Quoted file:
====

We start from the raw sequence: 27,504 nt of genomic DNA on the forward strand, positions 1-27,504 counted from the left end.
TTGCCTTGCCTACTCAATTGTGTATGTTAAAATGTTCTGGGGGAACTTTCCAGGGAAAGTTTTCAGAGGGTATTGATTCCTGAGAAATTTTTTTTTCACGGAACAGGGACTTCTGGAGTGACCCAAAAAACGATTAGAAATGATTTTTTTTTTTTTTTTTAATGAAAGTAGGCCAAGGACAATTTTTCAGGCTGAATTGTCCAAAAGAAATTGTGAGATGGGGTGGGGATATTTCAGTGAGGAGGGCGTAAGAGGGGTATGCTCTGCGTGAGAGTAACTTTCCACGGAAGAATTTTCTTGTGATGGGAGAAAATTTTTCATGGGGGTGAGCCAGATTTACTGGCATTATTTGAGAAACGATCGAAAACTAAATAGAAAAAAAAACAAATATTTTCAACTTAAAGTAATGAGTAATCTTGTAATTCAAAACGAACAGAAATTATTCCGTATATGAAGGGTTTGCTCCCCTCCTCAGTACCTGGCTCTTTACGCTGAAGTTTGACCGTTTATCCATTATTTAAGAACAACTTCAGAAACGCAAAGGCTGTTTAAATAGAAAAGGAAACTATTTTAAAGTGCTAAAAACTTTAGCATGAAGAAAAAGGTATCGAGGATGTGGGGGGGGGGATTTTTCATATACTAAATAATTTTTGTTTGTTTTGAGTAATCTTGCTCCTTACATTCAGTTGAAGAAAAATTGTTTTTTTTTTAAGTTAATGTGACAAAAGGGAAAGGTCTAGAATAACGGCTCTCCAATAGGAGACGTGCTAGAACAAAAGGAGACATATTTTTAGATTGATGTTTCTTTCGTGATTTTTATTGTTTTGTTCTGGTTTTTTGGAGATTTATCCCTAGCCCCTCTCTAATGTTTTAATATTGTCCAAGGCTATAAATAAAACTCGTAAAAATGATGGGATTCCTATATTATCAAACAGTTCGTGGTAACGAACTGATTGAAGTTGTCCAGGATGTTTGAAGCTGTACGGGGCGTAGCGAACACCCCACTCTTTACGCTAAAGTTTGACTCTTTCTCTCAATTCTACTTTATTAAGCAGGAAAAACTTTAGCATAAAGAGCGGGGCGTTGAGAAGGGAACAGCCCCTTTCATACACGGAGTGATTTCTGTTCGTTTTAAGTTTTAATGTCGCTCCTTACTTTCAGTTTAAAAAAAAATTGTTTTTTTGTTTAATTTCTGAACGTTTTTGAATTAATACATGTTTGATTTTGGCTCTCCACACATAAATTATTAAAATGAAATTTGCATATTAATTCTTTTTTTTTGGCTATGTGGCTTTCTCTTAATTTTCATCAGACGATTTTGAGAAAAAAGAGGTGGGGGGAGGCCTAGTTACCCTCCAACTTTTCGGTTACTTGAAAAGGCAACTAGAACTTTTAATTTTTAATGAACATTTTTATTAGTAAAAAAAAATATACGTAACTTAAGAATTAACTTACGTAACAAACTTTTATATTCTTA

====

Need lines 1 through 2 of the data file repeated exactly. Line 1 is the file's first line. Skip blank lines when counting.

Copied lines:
We start from the raw sequence: 27,504 nt of genomic DNA on the forward strand, positions 1-27,504 counted from the left end.
TTGCCTTGCCTACTCAATTGTGTATGTTAAAATGTTCTGGGGGAACTTTCCAGGGAAAGTTTTCAGAGGGTATTGATTCCTGAGAAATTTTTTTTTCACGGAACAGGGACTTCTGGAGTGACCCAAAAAACGATTAGAAATGATTTTTTTTTTTTTTTTTAATGAAAGTAGGCCAAGGACAATTTTTCAGGCTGAATTGTCCAAAAGAAATTGTGAGATGGGGTGGGGATATTTCAGTGAGGAGGGCGTAAGAGGGGTATGCTCTGCGTGAGAGTAACTTTCCACGGAAGAATTTTCTTGTGATGGGAGAAAATTTTTCATGGGGGTGAGCCAGATTTACTGGCATTATTTGAGAAACGATCGAAAACTAAATAGAAAAAAAAACAAATATTTTCAACTTAAAGTAATGAGTAATCTTGTAATTCAAAACGAACAGAAATTATTCCGTATATGAAGGGTTTGCTCCCCTCCTCAGTACCTGGCTCTTTACGCTGAAGTTTGACCGTTTATCCATTATTTAAGAACAACTTCAGAAACGCAAAGGCTGTTTAAATAGAAAAGGAAACTATTTTAAAGTGCTAAAAACTTTAGCATGAAGAAAAAGGTATCGAGGATGTGGGGGGGGGGATTTTTCATATACTAAATAATTTTTGTTTGTTTTGAGTAATCTTGCTCCTTACATTCAGTTGAAGAAAAATTGTTTTTTTTTTAAGTTAATGTGACAAAAGGGAAAGGTCTAGAATAACGGCTCTCCAATAGGAGACGTGCTAGAACAAAAGGAGACATATTTTTAGATTGATGTTTCTTTCGTGATTTTTATTGTTTTGTTCTGGTTTTTTGGAGATTTATCCCTAGCCCCTCTCTAATGTTTTAATATTGTCCAAGGCTATAAATAAAACTCGTAAAAATGATGGGATTCCTATATTATCAAACAGTTCGTGGTAACGAACTGATTGAAGTTGTCCAGGATGTTTGAAGCTGTACGGGGCGTAGCGAACACCCCACTCTTTACGCTAAAGTTTGACTCTTTCTCTCAATTCTACTTTATTAAGCAGGAAAAACTTTAGCATAAAGAGCGGGGCGTTGAGAAGGGAACAGCCCCTTTCATACACGGAGTGATTTCTGTTCGTTTTAAGTTTTAATGTCGCTCCTTACTTTCAGTTTAAAAAAAAATTGTTTTTTTGTTTAATTTCTGAACGTTTTTGAATTAATACATGTTTGATTTTGGCTCTCCACACATAAATTATTAAAATGAAATTTGCATATTAATTCTTTTTTTTTGGCTATGTGGCTTTCTCTTAATTTTCATCAGACGATTTTGAGAAAAAAGAGGTGGGGGGAGGCCTAGTTACCCTCCAACTTTTCGGTTACTTGAAAAGGCAACTAGAACTTTTAATTTTTAATGAACATTTTTATTAGTAAAAAAAAATATACGTAACTTAAGAATTAACTTACGTAACAAACTTTTATATTCTTA